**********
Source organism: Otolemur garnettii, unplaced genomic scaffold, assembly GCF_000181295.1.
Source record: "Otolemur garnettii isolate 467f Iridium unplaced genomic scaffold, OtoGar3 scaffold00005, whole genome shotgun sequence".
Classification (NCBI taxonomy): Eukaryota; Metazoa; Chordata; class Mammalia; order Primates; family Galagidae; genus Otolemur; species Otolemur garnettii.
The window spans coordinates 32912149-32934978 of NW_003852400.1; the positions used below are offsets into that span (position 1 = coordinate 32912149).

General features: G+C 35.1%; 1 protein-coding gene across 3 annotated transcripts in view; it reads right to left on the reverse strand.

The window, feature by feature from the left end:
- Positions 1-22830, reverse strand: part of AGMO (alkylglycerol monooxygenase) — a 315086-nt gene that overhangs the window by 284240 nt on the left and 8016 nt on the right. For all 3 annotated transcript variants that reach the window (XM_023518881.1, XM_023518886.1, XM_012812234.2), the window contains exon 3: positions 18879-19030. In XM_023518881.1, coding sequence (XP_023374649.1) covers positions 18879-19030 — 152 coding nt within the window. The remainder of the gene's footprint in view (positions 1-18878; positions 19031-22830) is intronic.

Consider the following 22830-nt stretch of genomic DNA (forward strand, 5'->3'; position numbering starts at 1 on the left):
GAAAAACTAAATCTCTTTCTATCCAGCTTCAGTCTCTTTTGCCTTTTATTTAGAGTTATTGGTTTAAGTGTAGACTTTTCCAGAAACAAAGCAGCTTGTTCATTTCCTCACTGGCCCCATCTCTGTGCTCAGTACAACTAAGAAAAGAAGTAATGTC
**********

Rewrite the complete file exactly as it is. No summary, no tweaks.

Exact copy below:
Source organism: Otolemur garnettii, unplaced genomic scaffold, assembly GCF_000181295.1.
Source record: "Otolemur garnettii isolate 467f Iridium unplaced genomic scaffold, OtoGar3 scaffold00005, whole genome shotgun sequence".
Classification (NCBI taxonomy): Eukaryota; Metazoa; Chordata; class Mammalia; order Primates; family Galagidae; genus Otolemur; species Otolemur garnettii.
The window spans coordinates 32912149-32934978 of NW_003852400.1; the positions used below are offsets into that span (position 1 = coordinate 32912149).

General features: G+C 35.1%; 1 protein-coding gene across 3 annotated transcripts in view; it reads right to left on the reverse strand.

The window, feature by feature from the left end:
- Positions 1-22830, reverse strand: part of AGMO (alkylglycerol monooxygenase) — a 315086-nt gene that overhangs the window by 284240 nt on the left and 8016 nt on the right. For all 3 annotated transcript variants that reach the window (XM_023518881.1, XM_023518886.1, XM_012812234.2), the window contains exon 3: positions 18879-19030. In XM_023518881.1, coding sequence (XP_023374649.1) covers positions 18879-19030 — 152 coding nt within the window. The remainder of the gene's footprint in view (positions 1-18878; positions 19031-22830) is intronic.

Consider the following 22830-nt stretch of genomic DNA (forward strand, 5'->3'; position numbering starts at 1 on the left):
GAAAAACTAAATCTCTTTCTATCCAGCTTCAGTCTCTTTTGCCTTTTATTTAGAGTTATTGGTTTAAGTGTAGACTTTTCCAGAAACAAAGCAGCTTGTTCATTTCCTCACTGGCCCCATCTCTGTGCTCAGTACAACTAAGAAAAGAAGTAATGTC